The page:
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Her capacity to maintain secrecy is astounding since, as the author informs in chapter two, “One token of her shame would but poorly serve to hide another” (Hawthorne 31).
She recalls her parents as being passionate and vital role models who more often attempted to curb the likelihood of the emergence of incautious behaviors in her.
Since she involved herself in an affair that resulted to public shaming, it is also evident that she was passionate in nature.
This way, she can contemplate about herself and the surrounding society in a more bold way.
The realization of the fact that “No man, for any considerable period, can wear one face to himself and another to the multitude without finally getting bewildered as to which may be the true” (Hawthorne 105) makes the theme of sin and knowledge even more conspicuous in the novel.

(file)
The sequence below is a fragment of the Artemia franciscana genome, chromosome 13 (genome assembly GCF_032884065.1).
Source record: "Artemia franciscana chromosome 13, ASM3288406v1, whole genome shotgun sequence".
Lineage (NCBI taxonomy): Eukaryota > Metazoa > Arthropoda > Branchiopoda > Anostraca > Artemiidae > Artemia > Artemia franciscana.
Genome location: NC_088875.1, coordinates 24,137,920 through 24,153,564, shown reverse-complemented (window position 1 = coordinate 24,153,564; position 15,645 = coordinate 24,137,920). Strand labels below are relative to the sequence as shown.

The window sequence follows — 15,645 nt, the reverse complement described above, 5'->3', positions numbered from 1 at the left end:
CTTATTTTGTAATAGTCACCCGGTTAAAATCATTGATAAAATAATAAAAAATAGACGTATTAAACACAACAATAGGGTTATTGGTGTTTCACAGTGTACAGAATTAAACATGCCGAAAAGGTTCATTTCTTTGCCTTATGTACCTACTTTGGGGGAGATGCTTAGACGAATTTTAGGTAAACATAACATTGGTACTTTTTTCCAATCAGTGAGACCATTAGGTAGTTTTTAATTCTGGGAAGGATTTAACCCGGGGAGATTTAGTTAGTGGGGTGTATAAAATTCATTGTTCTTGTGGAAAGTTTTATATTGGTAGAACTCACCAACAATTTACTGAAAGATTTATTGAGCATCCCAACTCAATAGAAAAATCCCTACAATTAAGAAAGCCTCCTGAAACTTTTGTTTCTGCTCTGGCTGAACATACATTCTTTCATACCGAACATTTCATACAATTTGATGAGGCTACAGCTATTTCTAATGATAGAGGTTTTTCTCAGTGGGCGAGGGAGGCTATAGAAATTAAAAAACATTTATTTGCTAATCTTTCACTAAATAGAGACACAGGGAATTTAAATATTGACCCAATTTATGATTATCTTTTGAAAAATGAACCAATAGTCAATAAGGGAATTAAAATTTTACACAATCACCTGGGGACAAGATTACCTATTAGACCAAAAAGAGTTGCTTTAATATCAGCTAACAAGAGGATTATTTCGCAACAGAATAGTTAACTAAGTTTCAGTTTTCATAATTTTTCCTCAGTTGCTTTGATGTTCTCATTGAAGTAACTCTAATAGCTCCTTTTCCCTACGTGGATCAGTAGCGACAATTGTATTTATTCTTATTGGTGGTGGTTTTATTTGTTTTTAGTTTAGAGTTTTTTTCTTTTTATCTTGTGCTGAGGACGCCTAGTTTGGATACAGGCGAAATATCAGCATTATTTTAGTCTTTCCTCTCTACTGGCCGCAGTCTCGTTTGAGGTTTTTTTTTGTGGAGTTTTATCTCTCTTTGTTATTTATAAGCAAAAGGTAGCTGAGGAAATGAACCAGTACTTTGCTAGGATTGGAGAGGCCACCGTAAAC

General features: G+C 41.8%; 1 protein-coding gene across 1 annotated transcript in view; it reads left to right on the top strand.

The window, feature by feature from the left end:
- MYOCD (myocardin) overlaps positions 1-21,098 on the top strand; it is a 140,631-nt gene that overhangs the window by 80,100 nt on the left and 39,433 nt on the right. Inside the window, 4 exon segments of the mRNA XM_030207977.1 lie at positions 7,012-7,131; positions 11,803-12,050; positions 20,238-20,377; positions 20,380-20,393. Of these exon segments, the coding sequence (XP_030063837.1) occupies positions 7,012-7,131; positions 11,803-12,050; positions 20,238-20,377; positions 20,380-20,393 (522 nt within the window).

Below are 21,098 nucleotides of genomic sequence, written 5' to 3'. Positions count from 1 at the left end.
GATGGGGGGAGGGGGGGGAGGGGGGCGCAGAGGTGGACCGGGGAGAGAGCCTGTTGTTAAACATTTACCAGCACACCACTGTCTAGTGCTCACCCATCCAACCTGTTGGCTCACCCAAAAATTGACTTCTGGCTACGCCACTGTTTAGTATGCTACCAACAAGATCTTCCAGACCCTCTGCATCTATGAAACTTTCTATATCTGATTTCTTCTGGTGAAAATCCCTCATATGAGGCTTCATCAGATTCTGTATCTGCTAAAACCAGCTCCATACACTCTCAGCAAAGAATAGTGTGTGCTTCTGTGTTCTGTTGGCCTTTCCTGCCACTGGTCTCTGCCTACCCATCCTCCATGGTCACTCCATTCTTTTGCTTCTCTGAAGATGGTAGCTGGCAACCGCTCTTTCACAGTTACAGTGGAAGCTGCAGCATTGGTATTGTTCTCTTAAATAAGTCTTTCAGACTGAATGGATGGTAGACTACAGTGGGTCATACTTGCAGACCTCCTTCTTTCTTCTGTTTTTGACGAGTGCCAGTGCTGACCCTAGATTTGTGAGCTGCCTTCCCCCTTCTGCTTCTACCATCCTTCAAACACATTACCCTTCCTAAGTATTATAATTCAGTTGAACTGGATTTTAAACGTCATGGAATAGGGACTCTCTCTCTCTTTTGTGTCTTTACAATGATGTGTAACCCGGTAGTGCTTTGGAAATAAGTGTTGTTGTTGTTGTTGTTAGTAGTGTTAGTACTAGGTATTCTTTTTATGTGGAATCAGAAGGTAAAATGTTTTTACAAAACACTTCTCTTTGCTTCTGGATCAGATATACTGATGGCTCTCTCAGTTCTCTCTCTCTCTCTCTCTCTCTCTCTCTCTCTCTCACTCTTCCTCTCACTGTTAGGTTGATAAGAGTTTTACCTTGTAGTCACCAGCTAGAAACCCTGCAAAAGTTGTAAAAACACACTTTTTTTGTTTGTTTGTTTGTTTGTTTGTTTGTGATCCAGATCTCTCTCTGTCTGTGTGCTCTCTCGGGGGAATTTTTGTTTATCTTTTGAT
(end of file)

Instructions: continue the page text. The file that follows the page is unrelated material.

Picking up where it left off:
Conceptualization of sin infers bringing forth knowledge about the existence of sin and the repercussions of involvements in sinful behaviors.
As it is evident in the Judeo-Christian tradition, sin fosters the separation of evil from the good.
The result is the ample laying forth of true human nature, which is a subject of exposure to challenges and the urge to sin.
The tale of Hester and Dimmesdale is perhaps reminiscent of the Judeo-Christian tradition tales of Adam and eve.
Unfortunately, this experience is prejudiced since Dimmesdale does not go through such experience. They strongly believe that Hester’s source of sin relates to sexism of the men in their town.
They seek help from her when faced with similar sexism forces emanating from the men.